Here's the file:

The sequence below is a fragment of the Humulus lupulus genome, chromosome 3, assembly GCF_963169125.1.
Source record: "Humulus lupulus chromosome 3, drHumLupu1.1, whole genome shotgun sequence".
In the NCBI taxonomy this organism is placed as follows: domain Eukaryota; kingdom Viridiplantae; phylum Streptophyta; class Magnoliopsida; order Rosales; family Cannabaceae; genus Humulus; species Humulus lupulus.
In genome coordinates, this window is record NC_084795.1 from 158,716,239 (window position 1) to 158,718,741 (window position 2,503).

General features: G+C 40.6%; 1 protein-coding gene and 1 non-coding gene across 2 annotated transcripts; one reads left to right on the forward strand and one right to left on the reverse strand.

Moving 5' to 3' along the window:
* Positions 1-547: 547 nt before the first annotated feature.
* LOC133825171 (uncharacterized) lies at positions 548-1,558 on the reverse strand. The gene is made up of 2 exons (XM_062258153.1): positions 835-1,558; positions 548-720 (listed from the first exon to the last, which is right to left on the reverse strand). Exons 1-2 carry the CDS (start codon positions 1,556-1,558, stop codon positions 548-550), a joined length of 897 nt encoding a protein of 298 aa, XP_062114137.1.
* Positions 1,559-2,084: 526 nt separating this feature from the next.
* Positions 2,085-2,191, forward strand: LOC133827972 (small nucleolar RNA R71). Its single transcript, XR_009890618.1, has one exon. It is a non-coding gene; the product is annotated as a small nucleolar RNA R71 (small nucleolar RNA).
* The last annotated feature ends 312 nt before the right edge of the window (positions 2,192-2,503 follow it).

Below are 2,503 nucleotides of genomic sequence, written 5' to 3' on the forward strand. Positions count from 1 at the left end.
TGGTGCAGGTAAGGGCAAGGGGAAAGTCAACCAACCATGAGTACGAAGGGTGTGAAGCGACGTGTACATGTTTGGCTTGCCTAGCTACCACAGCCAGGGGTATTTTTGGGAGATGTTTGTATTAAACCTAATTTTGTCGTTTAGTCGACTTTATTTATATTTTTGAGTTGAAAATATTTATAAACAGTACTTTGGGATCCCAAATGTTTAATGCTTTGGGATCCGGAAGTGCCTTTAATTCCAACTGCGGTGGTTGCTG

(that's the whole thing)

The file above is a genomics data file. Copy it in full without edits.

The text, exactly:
The sequence below is a fragment of the Humulus lupulus genome, chromosome 3, assembly GCF_963169125.1.
Source record: "Humulus lupulus chromosome 3, drHumLupu1.1, whole genome shotgun sequence".
In the NCBI taxonomy this organism is placed as follows: domain Eukaryota; kingdom Viridiplantae; phylum Streptophyta; class Magnoliopsida; order Rosales; family Cannabaceae; genus Humulus; species Humulus lupulus.
In genome coordinates, this window is record NC_084795.1 from 158,716,239 (window position 1) to 158,718,741 (window position 2,503).

General features: G+C 40.6%; 1 protein-coding gene and 1 non-coding gene across 2 annotated transcripts; one reads left to right on the forward strand and one right to left on the reverse strand.

Moving 5' to 3' along the window:
* Positions 1-547: 547 nt before the first annotated feature.
* LOC133825171 (uncharacterized) lies at positions 548-1,558 on the reverse strand. The gene is made up of 2 exons (XM_062258153.1): positions 835-1,558; positions 548-720 (listed from the first exon to the last, which is right to left on the reverse strand). Exons 1-2 carry the CDS (start codon positions 1,556-1,558, stop codon positions 548-550), a joined length of 897 nt encoding a protein of 298 aa, XP_062114137.1.
* Positions 1,559-2,084: 526 nt separating this feature from the next.
* Positions 2,085-2,191, forward strand: LOC133827972 (small nucleolar RNA R71). Its single transcript, XR_009890618.1, has one exon. It is a non-coding gene; the product is annotated as a small nucleolar RNA R71 (small nucleolar RNA).
* The last annotated feature ends 312 nt before the right edge of the window (positions 2,192-2,503 follow it).

Below are 2,503 nucleotides of genomic sequence, written 5' to 3' on the forward strand. Positions count from 1 at the left end.
TGGTGCAGGTAAGGGCAAGGGGAAAGTCAACCAACCATGAGTACGAAGGGTGTGAAGCGACGTGTACATGTTTGGCTTGCCTAGCTACCACAGCCAGGGGTATTTTTGGGAGATGTTTGTATTAAACCTAATTTTGTCGTTTAGTCGACTTTATTTATATTTTTGAGTTGAAAATATTTATAAACAGTACTTTGGGATCCCAAATGTTTAATGCTTTGGGATCCGGAAGTGCCTTTAATTCCAACTGCGGTGGTTGCTG